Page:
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Artificial intelligence powers protein-folding predictions

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Rarely does scientific software spark such sensational headlines. "One of biology's biggest mysteries'largely solved' by AI", declared the BBC. Forbes called it "the most important achievement in AI -- ever". The buzz over the November 2020 debut of AlphaFold2, Google DeepMind's artificial-intelligence (AI) system for predicting the 3D structure of proteins, has only intensified since the tool was made freely available in July. The excitement relates to the software's potential to solve one of biology's thorniest problems -- predicting the functional, folded structure of a protein molecule from its linear amino-acid sequence, right down to the position of each atom in 3D space.


'It will change everything': DeepMind's AI makes gigantic leap in solving protein structures

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A protein's function is determined by its 3D shape.Credit: DeepMind An artificial intelligence (AI) network developed by Google AI offshoot DeepMind has made a gargantuan leap in solving one of biology's grandest challenges -- determining a protein's 3D shape from its amino-acid sequence. DeepMind's program, called AlphaFold, outperformed around 100 other teams in a biennial protein-structure prediction challenge called CASP, short for Critical Assessment of Structure Prediction. The results were announced on 30 November, at the start of the conference -- held virtually this year -- that takes stock of the exercise. "This is a big deal," says John Moult, a computational biologist at the University of Maryland in College Park, who co-founded CASP in 1994 to improve computational methods for accurately predicting protein structures. "In some sense the problem is solved."


'It will change everything': DeepMind's AI makes gigantic leap in solving protein structures

Nature

A protein's function is determined by its 3D shape.Credit: DeepMind An artificial intelligence (AI) network developed by Google AI offshoot DeepMind has made a gargantuan leap in solving one of biology's grandest challenges -- determining a protein's 3D shape from its amino-acid sequence. DeepMind's program, called AlphaFold, outperformed around 100 other teams in a biennial protein-structure prediction challenge called CASP, short for Critical Assessment of Structure Prediction. The results were announced on 30 November, at the start of the conference -- held virtually this year -- that takes stock of the exercise. "This is a big deal," says John Moult, a computational biologist at the University of Maryland in College Park, who co-founded CASP in 1994 to improve computational methods for accurately predicting protein structures. "In some sense the problem is solved."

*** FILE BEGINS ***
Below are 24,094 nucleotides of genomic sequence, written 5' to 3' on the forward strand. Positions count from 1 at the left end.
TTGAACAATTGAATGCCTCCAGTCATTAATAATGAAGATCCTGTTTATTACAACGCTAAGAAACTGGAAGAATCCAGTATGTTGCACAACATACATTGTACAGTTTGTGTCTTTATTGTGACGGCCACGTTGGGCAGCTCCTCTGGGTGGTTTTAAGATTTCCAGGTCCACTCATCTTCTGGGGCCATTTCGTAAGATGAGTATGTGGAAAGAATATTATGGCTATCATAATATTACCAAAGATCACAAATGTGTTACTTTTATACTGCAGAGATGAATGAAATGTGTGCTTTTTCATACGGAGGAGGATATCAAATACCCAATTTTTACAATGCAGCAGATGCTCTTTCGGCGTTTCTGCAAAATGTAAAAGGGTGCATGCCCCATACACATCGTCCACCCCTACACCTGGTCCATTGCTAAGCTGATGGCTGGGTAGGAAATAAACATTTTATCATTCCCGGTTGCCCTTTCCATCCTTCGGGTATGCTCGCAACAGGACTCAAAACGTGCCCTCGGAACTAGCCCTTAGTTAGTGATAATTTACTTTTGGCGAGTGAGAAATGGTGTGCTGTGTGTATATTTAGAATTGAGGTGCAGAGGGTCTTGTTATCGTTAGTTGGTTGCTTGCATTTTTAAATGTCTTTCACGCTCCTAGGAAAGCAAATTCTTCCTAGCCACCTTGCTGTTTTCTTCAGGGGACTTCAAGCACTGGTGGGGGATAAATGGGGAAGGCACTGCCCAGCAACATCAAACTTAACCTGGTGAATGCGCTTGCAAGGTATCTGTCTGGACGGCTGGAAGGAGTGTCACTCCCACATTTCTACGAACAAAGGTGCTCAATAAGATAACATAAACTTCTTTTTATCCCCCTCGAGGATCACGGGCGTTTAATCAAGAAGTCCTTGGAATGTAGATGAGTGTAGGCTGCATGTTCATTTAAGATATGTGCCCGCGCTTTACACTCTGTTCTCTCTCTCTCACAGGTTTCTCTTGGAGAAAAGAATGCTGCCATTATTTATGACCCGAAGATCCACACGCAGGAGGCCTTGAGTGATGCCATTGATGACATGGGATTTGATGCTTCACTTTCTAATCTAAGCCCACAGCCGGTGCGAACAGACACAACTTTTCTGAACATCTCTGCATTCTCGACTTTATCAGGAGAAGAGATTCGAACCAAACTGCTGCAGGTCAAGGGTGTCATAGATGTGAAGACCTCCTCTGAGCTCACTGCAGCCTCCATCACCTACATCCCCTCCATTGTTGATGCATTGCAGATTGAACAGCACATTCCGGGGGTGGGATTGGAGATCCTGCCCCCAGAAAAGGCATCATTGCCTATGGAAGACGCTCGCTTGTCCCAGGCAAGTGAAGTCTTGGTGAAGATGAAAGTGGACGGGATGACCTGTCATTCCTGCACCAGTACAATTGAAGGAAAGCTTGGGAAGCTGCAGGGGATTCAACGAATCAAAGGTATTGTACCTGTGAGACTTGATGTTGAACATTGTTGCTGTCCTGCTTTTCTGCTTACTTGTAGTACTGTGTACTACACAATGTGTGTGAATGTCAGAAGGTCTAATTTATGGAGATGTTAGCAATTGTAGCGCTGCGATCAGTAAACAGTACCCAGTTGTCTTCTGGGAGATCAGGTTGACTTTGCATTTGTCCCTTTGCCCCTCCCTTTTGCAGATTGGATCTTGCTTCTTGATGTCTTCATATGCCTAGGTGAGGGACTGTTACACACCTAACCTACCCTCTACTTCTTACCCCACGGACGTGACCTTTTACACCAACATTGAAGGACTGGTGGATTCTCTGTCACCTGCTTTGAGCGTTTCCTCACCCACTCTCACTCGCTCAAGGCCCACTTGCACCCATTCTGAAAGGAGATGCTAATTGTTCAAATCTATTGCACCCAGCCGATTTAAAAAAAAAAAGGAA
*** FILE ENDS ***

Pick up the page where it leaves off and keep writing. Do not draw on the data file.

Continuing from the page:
DeepMind's AI predicts structures for a vast trove of proteins

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The human mediator complex has long been one of the most challenging multi-protein systems for structural biologists to understand.Credit: Yuan He The human genome holds the instructions for more than 20,000 proteins. But only about one-third of those have had their 3D structures determined experimentally. And in many cases, those structures are only partially known. Now, a transformative artificial intelligence (AI) tool called AlphaFold, which has been developed by Google's sister company DeepMind in London, has predicted the structure of nearly the entire human proteome (the full complement of proteins expressed by an organism). In addition, the tool has predicted almost complete proteomes for various other organisms, ranging from mice and maize (corn) to the malaria parasite (see'Folding options').


The Drug Discoverer - Reflecting on DeepMind's AlphaFold artificial i

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Last month, DeepMind published the much anticipated, detailed methodology underlying the latest version of AlphaFold – the UK-based science company's powerful AI system that blew away its rivals in the latest major competition to predict the 3D structure of proteins. AlphaFold's machine learning methodology has been applied to predict structures for almost 99% of human proteins which have now been made publicly available. In this long read, I reflect on the significance of these developments for fundamental research and drug discovery. I wrote this as the ICR celebrates the 10th anniversary of its AI-enabled drug discovery knowledgebase canSAR – which features multiple approaches to predicting'druggability' as an aid to selecting drug targets and accelerating drug discovery. The coronavirus pandemic has, understandably, soaked up a lot of bandwidth when it comes to science news – but one particular non-Covid science story was able to cut through and hit the headlines in the UK and around the world. On 30 November 2020 it was announced that DeepMind – a subsidiary of Google's parent company Alphabet focusing on artificial intelligence – had made what was hailed as a huge leap towards solving one of biology's greatest remaining challenges: the ability to predict the correct, three-dimensional structures of proteins based on their constituent, one-dimensional amino acid sequences. The announcement attracted huge interest, but the expert community has been waiting for the peer-reviewed science publication. The AI methodology has now been published in the leading journal Nature and this was followed rapidly by a second Nature paper from DeepMind and collaborators at the European Molecular Biology Laboratory, European Bioinformatics Institute (EMBL-EBI), which reports the application of the most recent AlphaFold machine learning system to predict the 3D structures at scale for almost the entire human proteome – 98.5% of human proteins.